Directed By: Derek Cianfrance
My hopes were very high when I went to see The Place Beyond the Pines. In fact, I was so excited about this film that I went to a matinee showing just hours after returning to Los Angeles from vacation. Let’s just say that I was disappointed…
Do not be fooled by the trailer.. it is very misleading. The film is divided into 3 acts. The trailer gives the viewer the premise for the first act and part of the second act; however, there is no hint of the third act seen in the trailer. There is no problem with a trailer not wanting to give away too much of the plot, but there needs to be some evidence of what you will get when you watch the whole movie (not just the first half). The movies starts out just as the trailer suggests with Luke (Ryan Gosling) as a motorcycle stunt driver that finds out he has a son with a woman that he previously had a fling with (Eva Mendes). In order to provide for his newly discovered son, Luke begins robbing banks, which ultimately leads him to a rookie police officer named Avery (Bradley Cooper). That’s the prologue for the first two acts. The third and final act takes place fifteen years later. This act is basically about Luke and Avery’s sons when they go to high school, and how their paths intertwine.
The first problem I encountered with The Place Beyond the Pines was the lack of character development. There is no climax in the film because every character is seen in their climax, but characters are not shown at any other time. While this can be entertaining, it also leaves you sitting there watching the action without caring about any of the characters. This happens with the first character, Luke, and continues as a pattern throughout the whole film.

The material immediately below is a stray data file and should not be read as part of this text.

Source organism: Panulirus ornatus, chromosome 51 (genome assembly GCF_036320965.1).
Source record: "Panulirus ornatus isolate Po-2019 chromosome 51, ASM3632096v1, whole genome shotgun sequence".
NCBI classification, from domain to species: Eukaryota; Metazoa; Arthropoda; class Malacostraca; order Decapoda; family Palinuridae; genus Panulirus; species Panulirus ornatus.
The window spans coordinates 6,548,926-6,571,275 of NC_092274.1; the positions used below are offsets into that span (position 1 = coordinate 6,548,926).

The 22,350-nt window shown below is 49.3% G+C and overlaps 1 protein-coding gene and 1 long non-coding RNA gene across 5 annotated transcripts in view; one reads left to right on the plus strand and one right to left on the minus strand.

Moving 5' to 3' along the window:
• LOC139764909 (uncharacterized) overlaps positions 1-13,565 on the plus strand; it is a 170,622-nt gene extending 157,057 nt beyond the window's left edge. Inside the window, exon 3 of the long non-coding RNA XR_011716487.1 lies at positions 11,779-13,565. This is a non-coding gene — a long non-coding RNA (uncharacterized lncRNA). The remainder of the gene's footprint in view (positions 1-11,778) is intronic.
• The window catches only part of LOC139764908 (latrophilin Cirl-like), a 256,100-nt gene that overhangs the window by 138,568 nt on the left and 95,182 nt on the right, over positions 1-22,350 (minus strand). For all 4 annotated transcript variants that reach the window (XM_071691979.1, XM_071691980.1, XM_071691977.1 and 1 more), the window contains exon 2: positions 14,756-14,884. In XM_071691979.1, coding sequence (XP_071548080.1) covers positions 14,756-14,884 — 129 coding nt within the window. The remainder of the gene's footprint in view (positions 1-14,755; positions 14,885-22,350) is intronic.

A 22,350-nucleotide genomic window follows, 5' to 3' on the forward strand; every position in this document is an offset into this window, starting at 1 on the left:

The key issue that arises is the amount of content.. there is way too much. The story is actually very strong, but with this amount of quality content, filmmakers should not try to cram it into a 2 hour and 30 minute film. It would have been much better suited as a 6-8 episode miniseries. This would have allowed for character development as well as more detail and better dialogue in each scene. Instead the film feels rushed and overly rich with content. The story is so all over the place that by the time you get to the third act, you begin to check your watch to see when the madness will end.
Don’t take the negativity too harshly as ‘Pines’ definitely has its strengths. The performances are strong by everyone with Ryan Gosling being especially strong just as he was in Drive. Ray Liotta is convincingly intimidating in his role as a corrupt high-powered police official. Bradley Cooper is not at his strongest, but still manages to prove that he is a legitimate actor both dramatically and comedically. Eva Mendes is surprisingly convincing in her role, and does a great job as the only leading female. Dane DeHaan is full of talent, and expect to start seeing him more and more.
Overall, the story is highly entertaining and starts out very strong, but ultimately ends up way too off track for its own good. Don’t allow the deceptive trailer to fool you. For those of us that thought we were getting a Best Picture caliber film at the beginning of April were wrong, but if you rent this on a Wednesday night, I’m sure that you won’t be disappointed. It’s not a disaster, but it’s not the masterpiece that it was expected to be.
Rotten Tomatoes: 75/100
Best Picture Movie Reviews: 75/100 (expectation 90/100)